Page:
Tuesday, July 22, 2014

Review: A Triple Knot

A Triple Knot
by Emma Campion

Why did you choose this book? the synopsis intrigued me
When did you read this book? July 2014
Who should read this book? readers who enjoy historical fiction set in early England
Source: TLC Book Tours
Here is a synopsis of A Triple Knot from TLC Book TOURS

Joan of Kent, the renowned beauty and niece of King Edward III, seems blessed with a life of royal privilege until her father is executed for treason and she becomes a ward of the king, living amongst those who deem her the daughter of a traitor. Joan begins to understand the brutal constraints and dangers inherent in being of royal blood. There is one at court who loves her, but his love proves the greatest threat of all.
As an impetuous teenager, she escapes into a clandestine marriage in a bid for freedom, then must hide it for nearly a decade, as her guardians marry her off to another man. After her first husband’s death, Joan—now a mother of four—enters into another scandalous relationship, this time with the heir to the British throne, Prince Edward, hero of Crécy and Poitiers, who has loved her all along. But his devotion comes at a terrible price. Haunted by nightmares of her father’s execution and the ruthlessness of her royal kin, Joan must reconcile her passion for the crown prince with her own conscience.

My Review

I enjoy historical fiction involving England and royalty but hadn’t read any for awhile, so as soon as I started this one, I felt like I was relaxing with an old friend. The last stories I’d read from this specific genre we centered around the War of Roses, which was new to me at the time. I’ve gone back about one hundred years further with this book, which is set in the mid-1300s.

The first thing I should tell you about this book is that it is a long one, running about 465 pages. This is not a problem unless you are in the mood for a light, quick read. For the most part, I enjoyed this book, though it did drag a bit at times. Telling the story in about 400 pages would have been better.

I also have to mention that I felt a little mislead by the blurb on the cover. When I read it, the implication was that much of this book is based on the period during which Joan ‘enters into a scandalous relationship’ with Prince Edward. That actually happens very near the end of the book, and we don’t learn much about this relationship at all. I really would have liked to seen more detail about this period, though that would have made the book even longer. The good news is, the author is in the early stages of a sequel to tell this part of Joan’s story!

That said, I enjoyed the book very much. I really didn’t know anything about Joan of Kent, so this was new territory for me. One reason I enjoy historical fiction is because it motivates me to learn more about the period covered. I couldn’t wait to hit Wikipedia when I finished to learn more about Joan of Kent and her Black Prince! I really appreciated the author’s note at the end where she clarified what was fact and what was left to her imagination. She also made a point of explaining how different words had different meanings in the 1300s than they do today (ie. clandestine), which added a lot to my understanding of the events. If you have the time to invest and you enjoy historical fiction, this is a very good read!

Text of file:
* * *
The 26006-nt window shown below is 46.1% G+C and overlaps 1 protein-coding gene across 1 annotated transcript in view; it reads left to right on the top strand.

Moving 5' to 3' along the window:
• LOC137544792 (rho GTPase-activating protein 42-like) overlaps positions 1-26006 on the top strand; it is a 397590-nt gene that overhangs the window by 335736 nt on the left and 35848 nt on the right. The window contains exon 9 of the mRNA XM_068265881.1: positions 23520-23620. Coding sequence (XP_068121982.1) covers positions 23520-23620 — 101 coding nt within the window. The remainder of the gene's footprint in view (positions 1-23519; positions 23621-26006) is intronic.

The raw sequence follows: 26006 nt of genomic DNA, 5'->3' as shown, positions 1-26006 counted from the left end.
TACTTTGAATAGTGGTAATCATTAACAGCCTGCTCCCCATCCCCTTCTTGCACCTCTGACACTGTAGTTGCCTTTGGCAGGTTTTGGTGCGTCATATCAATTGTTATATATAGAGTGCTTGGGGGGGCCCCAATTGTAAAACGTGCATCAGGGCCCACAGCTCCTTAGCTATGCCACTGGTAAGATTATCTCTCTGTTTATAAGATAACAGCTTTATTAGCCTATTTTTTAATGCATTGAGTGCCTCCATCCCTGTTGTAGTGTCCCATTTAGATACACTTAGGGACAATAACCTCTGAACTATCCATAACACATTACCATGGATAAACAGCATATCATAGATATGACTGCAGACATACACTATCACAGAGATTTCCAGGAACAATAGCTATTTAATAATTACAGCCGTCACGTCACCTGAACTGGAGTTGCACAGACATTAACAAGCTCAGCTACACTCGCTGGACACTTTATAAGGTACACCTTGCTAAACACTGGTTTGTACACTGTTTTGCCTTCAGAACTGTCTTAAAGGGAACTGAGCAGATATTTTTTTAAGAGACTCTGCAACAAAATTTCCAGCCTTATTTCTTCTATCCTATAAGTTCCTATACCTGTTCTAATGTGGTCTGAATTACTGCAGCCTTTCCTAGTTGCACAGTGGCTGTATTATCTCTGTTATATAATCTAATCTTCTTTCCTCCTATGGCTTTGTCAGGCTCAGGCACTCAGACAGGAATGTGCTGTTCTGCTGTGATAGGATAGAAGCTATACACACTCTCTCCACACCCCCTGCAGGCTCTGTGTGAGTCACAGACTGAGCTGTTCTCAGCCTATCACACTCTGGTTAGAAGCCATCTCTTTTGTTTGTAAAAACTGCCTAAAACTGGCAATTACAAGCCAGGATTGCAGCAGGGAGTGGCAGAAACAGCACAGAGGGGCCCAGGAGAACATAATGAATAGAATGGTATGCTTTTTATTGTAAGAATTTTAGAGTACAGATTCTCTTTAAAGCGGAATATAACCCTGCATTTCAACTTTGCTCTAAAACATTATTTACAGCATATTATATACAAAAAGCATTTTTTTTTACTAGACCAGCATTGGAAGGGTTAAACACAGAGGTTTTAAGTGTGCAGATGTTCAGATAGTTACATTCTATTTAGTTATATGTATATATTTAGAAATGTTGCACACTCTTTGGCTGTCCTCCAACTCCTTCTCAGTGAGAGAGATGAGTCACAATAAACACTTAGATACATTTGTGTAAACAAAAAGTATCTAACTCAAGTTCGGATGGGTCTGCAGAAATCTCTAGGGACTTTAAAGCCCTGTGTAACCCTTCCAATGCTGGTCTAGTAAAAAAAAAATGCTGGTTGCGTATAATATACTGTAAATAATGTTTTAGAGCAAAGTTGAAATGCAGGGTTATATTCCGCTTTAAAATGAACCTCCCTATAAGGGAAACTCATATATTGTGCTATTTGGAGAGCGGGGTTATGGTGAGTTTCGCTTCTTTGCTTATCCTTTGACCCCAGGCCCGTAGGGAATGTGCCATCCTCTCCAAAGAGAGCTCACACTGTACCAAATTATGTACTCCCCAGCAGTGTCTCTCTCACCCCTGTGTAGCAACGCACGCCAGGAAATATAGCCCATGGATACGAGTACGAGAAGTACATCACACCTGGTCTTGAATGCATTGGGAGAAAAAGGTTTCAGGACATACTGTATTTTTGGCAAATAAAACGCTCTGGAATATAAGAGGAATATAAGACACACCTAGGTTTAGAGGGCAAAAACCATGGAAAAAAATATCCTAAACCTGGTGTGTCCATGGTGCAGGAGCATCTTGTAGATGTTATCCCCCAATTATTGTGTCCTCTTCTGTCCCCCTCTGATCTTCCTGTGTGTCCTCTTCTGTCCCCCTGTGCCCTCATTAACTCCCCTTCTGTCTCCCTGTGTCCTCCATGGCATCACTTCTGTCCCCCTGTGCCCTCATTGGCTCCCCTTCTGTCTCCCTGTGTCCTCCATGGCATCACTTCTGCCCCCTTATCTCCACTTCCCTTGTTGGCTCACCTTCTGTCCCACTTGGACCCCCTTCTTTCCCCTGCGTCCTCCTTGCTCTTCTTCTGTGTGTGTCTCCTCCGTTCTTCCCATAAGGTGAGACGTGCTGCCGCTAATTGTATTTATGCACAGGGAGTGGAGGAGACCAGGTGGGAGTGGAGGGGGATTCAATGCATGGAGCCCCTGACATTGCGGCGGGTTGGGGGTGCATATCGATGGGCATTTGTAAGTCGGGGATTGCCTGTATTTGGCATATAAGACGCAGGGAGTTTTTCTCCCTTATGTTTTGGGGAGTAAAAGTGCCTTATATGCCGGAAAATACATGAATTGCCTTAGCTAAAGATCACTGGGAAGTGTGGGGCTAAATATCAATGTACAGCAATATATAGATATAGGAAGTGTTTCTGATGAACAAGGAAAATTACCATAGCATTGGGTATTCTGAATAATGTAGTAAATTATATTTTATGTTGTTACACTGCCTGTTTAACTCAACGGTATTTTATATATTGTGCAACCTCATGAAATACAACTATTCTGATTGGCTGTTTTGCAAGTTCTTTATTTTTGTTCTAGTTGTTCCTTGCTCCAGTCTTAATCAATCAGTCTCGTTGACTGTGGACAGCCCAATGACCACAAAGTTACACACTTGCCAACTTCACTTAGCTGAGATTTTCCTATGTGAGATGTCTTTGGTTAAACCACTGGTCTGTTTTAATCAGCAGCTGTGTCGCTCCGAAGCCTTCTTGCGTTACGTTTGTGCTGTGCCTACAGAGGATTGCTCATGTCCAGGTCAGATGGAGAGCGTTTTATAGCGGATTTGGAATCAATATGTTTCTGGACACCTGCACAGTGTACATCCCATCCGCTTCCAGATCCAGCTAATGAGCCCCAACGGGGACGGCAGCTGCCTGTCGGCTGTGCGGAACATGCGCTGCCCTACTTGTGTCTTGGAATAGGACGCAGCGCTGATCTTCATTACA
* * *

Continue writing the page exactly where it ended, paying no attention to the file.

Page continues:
About Emma Campion

Emma Campion is the author of The King’s Mistress and, writing as Candace Robb, author of the internationally acclaimed Owen Archer crime series. She lives in Seattle. Visit her blog HERE.

Below is an interview of Candace Robb aka Emma Campion discussing writing.

My Rating:  ★★★1/2   3-1/2 Stars

This book review is included in a tour by TLC Book Tours. I received a copy of the book in return for an honest review, which you can read above.

Emma’s Tour Stops

Monday, June 30th:  Broken Teepee
Wednesday, July 2nd:  Daily Mayo
Monday, July 7th:  Fiction Addict
Tuesday, July 8th:  Kritter’s Ramblings
Wednesday, July 9th:  Peeking Between the Pages
Thursday, July 10th:  A Bookish Affair
Friday, July 11th:  Svetlana’s Reads and Views
Monday, July 14th:  Book Addict Katie
Tuesday, July 15th:  From L.A. to LA
Wednesday, July 16th:  No More Grumpy Bookseller
Thursday, July 17th:  Unabridged Chick
Friday, July 18th:  The Most Happy Reader
Monday, July 21st:  Bibliophilia, Please
Tuesday, July 22nd:  Time 2 Read
Wednesday, July 23rd:  Ageless Pages Reviews
Thursday, July 24th:  Historical Fiction Notebook
Monday, July 28th:  Literally Jen
TBD:  Passages to the Past - author interview
TBD:  Sharon’s Garden of Book Reviews
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  1. Thank you for the review! I just got this book from Blogging for Books. I too haven't read a historical piece in a long time so this one caught my eye. I do admit that I'm a little disappointed to hear that the blurb doesn't come into play until the end but at least I have a heads up when I read this book.

    Thanks again for the great review!

    Vonnie's Reading Corner

    1. I think you will like this book since you have an interest or you wouldn't have picked it up. And I think the main problem with the blurb is that I read it and the entire time kept waiting for the relationship with the prince! Since you won't be reading with that anticipation, I think you may even enjoy it more! Have fun with it!

  2. I love learning about history through books like this - I'm always inspired to research more when I finish the book!

    Thanks for being a part of the tour.